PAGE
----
95 Theses by Martin Luther
The 95 Theses was a document originally nailed on the door of the cathedral in Wittenberg by Martin Luther in 1517. The document was meant as constructive criticism and was an effort to reform the church within. Luther certainly expected an argument, but he did not expect it to turn into the Protestant Reformation. He did not seem to have schism in mind at this point.
This translation of the Ninety-Five Theses was originally translated by Adolph Spaeth, L.D. Reed, et al in 1915. It is part of the "Works of Martin Luther".
The 95 Theses, rather than being ninety-five arguments or stated positions is rather ninety-five sentences forming a single argument on penitence and indulgences. He indicates that priests are not necessary to intercede between man and God. The entire 95 Theses are listed below, with explanatory comments contributed by InDepthInfo staff in bold. They are meant as an elucidation of the words of Luther, not necessarily an agreement or disagreement with them.
Out of love for the truth and the desire to bring it to light, the following propositions will be discussed at Wittenberg, under the presidency of the Reverend Father Martin Luther, Master of Arts and of Sacred Theology, and Lecturer in Ordinary on the same at that place. Wherefore he requests that those who are unable to be present and debate orally with us, may do so by letter.
In the Name our Lord Jesus Christ. Amen.
1. Our Lord and Master Jesus Christ, when He said Poenitentiam agite, willed that the whole life of believers should be repentance.
2. This word cannot be understood to mean sacramental penance, i.e., confession and satisfaction, which is administered by the priests.
3. Yet it means not inward repentance only; nay, there is no inward repentance which does not outwardly work divers mortifications of the flesh.
4. The penalty [of sin], therefore, continues so long as hatred of self continues; for this is the true inward repentance, and continues until our entrance into the kingdom of heaven. In other words: we continue to pay for our sins until heaven is attained.
5. The Pope does not intend to remit, and cannot remit any penalties other than those which he has imposed either by his own authority or by that of the Canons. It is his feeling that no priest, not even the Pope, has the ability to take away the repercussions of sin.
6. The pope cannot remit any guilt, except by declaring that it has been remitted by God and by assenting to God's remission; though, to be sure, he may grant remission in cases reserved to his judgment. If his right to grant remission in such cases were despised, the guilt would remain entirely unforgiven. This is an interesting construction as it is basically giving the Pope a bit of wiggle room, saying that he could possibly say that a sin had been remitted by God, but not that he had done so himself.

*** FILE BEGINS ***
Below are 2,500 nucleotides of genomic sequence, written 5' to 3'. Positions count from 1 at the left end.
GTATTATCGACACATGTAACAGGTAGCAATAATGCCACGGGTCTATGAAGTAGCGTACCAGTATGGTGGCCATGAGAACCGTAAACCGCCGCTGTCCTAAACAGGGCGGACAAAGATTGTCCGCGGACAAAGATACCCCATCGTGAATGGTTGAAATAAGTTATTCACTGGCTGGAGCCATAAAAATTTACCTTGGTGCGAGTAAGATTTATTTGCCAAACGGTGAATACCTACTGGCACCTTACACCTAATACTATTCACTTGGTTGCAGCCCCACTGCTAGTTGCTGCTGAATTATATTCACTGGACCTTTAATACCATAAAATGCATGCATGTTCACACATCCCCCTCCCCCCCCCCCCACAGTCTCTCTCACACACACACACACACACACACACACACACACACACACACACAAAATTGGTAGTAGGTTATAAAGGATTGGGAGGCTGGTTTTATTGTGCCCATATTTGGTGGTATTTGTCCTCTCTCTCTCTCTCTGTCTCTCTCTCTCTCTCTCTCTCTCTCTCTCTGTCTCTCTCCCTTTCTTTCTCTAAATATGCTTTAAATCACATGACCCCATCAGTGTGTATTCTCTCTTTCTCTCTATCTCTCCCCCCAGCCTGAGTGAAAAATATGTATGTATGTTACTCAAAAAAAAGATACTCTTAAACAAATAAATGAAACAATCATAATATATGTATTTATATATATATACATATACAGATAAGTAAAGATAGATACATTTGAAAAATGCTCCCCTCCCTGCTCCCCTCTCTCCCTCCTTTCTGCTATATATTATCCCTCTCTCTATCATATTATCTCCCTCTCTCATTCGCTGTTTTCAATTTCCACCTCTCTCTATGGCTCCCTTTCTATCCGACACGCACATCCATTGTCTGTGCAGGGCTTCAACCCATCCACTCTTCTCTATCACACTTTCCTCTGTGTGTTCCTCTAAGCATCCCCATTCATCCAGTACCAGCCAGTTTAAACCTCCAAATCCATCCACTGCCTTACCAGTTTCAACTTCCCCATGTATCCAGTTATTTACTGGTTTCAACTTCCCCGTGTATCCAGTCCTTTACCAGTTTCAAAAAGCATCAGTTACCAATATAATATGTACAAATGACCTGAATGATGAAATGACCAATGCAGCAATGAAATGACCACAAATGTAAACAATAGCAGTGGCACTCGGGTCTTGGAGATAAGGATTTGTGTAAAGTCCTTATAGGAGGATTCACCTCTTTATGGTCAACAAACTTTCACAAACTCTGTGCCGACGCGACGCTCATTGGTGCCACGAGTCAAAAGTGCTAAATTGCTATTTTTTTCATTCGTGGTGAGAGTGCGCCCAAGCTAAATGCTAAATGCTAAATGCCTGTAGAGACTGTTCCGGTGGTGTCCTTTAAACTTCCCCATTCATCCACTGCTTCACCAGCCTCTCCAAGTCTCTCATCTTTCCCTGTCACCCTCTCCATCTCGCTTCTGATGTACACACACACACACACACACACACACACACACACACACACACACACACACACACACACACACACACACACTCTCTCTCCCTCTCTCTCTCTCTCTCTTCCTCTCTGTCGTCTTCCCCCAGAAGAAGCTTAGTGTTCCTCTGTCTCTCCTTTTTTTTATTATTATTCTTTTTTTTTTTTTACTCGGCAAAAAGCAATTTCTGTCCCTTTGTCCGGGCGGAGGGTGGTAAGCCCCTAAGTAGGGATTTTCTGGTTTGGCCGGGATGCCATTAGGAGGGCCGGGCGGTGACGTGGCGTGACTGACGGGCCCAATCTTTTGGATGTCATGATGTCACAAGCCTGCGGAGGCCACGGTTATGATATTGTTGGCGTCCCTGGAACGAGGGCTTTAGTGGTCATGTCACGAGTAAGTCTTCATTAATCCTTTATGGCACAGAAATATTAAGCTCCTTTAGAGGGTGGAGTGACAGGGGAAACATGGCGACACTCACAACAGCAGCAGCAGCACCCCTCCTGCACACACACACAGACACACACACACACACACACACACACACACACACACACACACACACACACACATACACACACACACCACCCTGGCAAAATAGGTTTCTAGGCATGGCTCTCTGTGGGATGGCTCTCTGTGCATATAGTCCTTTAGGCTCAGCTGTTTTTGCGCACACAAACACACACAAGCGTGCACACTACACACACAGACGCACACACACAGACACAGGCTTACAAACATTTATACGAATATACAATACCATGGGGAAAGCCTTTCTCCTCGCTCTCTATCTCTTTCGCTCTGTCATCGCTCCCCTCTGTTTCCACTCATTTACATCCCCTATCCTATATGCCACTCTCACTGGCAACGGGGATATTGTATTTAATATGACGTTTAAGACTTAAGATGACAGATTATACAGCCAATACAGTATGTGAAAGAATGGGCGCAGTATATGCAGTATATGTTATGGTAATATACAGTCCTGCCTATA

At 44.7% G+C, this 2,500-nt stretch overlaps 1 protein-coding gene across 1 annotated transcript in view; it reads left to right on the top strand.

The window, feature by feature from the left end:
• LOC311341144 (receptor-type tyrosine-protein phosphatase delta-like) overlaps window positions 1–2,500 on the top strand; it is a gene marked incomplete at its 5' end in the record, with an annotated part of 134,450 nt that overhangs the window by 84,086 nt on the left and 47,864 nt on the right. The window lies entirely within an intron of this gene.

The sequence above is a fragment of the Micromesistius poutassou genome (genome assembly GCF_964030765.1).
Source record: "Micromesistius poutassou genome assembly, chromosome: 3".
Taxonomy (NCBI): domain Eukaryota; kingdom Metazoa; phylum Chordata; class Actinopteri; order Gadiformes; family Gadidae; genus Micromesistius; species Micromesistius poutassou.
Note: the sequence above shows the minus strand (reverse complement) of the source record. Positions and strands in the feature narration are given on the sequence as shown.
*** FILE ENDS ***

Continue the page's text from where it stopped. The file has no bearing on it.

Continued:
7. God remits guilt to no one whom He does not, at the same time, humble in all things and bring into subjection to His vicar, the priest.
8. The penitential canons are imposed only on the living, and, according to them, nothing should be imposed on the dying.
9. Therefore the Holy Spirit in the Pope is kind to us, because in his decrees he always makes exception of the article of death and of necessity.
10. Ignorant and wicked are the doings of those priests who, in the case of the dying, reserve canonical penances for purgatory. This was used as a way of getting money from an estate after a person had died.
11. This changing of the canonical penalty to the penalty of purgatory is quite evidently one of the tares that were sown while the bishops slept.
12. In former times the canonical penalties were imposed not after, but before absolution, as tests of true contrition. Saying that any penalties given to a sinner, the paying of which would absolve a sin, were instituted before absolution or death as a way of verifying that the sinner really was contrite.
13. The dying are freed by death from all penalties; they are already dead to canonical rules, and have a right to be released from them.
14. The imperfect health [of soul], that is to say, the imperfect love, of the dying brings with it, of necessity, great fear; and the smaller the love, the greater is the fear.
15. This fear and horror is sufficient of itself alone (to say nothing of other things) to constitute the penalty of purgatory, since it is very near to the horror of despair.
16. Hell, purgatory, and heaven seem to differ as do despair, almost-despair, and the assurance of safety.
17. With souls in purgatory it seems necessary that horror should grow less and love increase.
18. It seems unproved, either by reason or Scripture, that they are outside the state of merit, that is to say, of increasing love.